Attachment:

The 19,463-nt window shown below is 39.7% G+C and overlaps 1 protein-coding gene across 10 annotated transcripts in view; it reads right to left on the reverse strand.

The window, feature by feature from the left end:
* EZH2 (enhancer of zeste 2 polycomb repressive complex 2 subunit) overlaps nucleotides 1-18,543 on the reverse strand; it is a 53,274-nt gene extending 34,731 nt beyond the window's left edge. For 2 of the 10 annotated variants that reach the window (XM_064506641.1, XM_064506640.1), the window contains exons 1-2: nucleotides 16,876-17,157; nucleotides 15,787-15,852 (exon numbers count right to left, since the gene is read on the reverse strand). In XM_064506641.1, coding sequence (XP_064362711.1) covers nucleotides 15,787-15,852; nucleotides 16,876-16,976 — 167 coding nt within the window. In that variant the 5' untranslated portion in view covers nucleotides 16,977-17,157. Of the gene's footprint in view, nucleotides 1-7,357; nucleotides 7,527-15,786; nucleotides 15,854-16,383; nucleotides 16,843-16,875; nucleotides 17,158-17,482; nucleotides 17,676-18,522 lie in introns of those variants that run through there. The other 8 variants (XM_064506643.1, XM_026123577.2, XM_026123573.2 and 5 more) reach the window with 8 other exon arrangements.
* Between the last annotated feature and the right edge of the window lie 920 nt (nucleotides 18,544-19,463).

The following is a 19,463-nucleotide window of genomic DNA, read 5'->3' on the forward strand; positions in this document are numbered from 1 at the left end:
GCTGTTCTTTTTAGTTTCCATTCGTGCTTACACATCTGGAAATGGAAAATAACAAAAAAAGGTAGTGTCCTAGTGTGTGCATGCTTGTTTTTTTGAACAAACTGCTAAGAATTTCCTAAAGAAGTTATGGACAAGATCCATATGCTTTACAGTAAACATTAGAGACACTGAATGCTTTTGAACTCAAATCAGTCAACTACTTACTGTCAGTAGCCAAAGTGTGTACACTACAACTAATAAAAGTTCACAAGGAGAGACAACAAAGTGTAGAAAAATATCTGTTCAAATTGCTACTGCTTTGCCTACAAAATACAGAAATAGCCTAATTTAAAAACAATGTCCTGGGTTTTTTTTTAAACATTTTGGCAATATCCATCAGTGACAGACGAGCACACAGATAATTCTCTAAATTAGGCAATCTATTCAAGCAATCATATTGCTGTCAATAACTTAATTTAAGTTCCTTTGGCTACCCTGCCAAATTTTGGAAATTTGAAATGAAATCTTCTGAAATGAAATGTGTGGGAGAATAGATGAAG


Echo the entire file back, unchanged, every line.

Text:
The 19,463-nt window shown below is 39.7% G+C and overlaps 1 protein-coding gene across 10 annotated transcripts in view; it reads right to left on the reverse strand.

The window, feature by feature from the left end:
* EZH2 (enhancer of zeste 2 polycomb repressive complex 2 subunit) overlaps nucleotides 1-18,543 on the reverse strand; it is a 53,274-nt gene extending 34,731 nt beyond the window's left edge. For 2 of the 10 annotated variants that reach the window (XM_064506641.1, XM_064506640.1), the window contains exons 1-2: nucleotides 16,876-17,157; nucleotides 15,787-15,852 (exon numbers count right to left, since the gene is read on the reverse strand). In XM_064506641.1, coding sequence (XP_064362711.1) covers nucleotides 15,787-15,852; nucleotides 16,876-16,976 — 167 coding nt within the window. In that variant the 5' untranslated portion in view covers nucleotides 16,977-17,157. Of the gene's footprint in view, nucleotides 1-7,357; nucleotides 7,527-15,786; nucleotides 15,854-16,383; nucleotides 16,843-16,875; nucleotides 17,158-17,482; nucleotides 17,676-18,522 lie in introns of those variants that run through there. The other 8 variants (XM_064506643.1, XM_026123577.2, XM_026123573.2 and 5 more) reach the window with 8 other exon arrangements.
* Between the last annotated feature and the right edge of the window lie 920 nt (nucleotides 18,544-19,463).

The following is a 19,463-nucleotide window of genomic DNA, read 5'->3' on the forward strand; positions in this document are numbered from 1 at the left end:
GCTGTTCTTTTTAGTTTCCATTCGTGCTTACACATCTGGAAATGGAAAATAACAAAAAAAGGTAGTGTCCTAGTGTGTGCATGCTTGTTTTTTTGAACAAACTGCTAAGAATTTCCTAAAGAAGTTATGGACAAGATCCATATGCTTTACAGTAAACATTAGAGACACTGAATGCTTTTGAACTCAAATCAGTCAACTACTTACTGTCAGTAGCCAAAGTGTGTACACTACAACTAATAAAAGTTCACAAGGAGAGACAACAAAGTGTAGAAAAATATCTGTTCAAATTGCTACTGCTTTGCCTACAAAATACAGAAATAGCCTAATTTAAAAACAATGTCCTGGGTTTTTTTTTAAACATTTTGGCAATATCCATCAGTGACAGACGAGCACACAGATAATTCTCTAAATTAGGCAATCTATTCAAGCAATCATATTGCTGTCAATAACTTAATTTAAGTTCCTTTGGCTACCCTGCCAAATTTTGGAAATTTGAAATGAAATCTTCTGAAATGAAATGTGTGGGAGAATAGATGAAG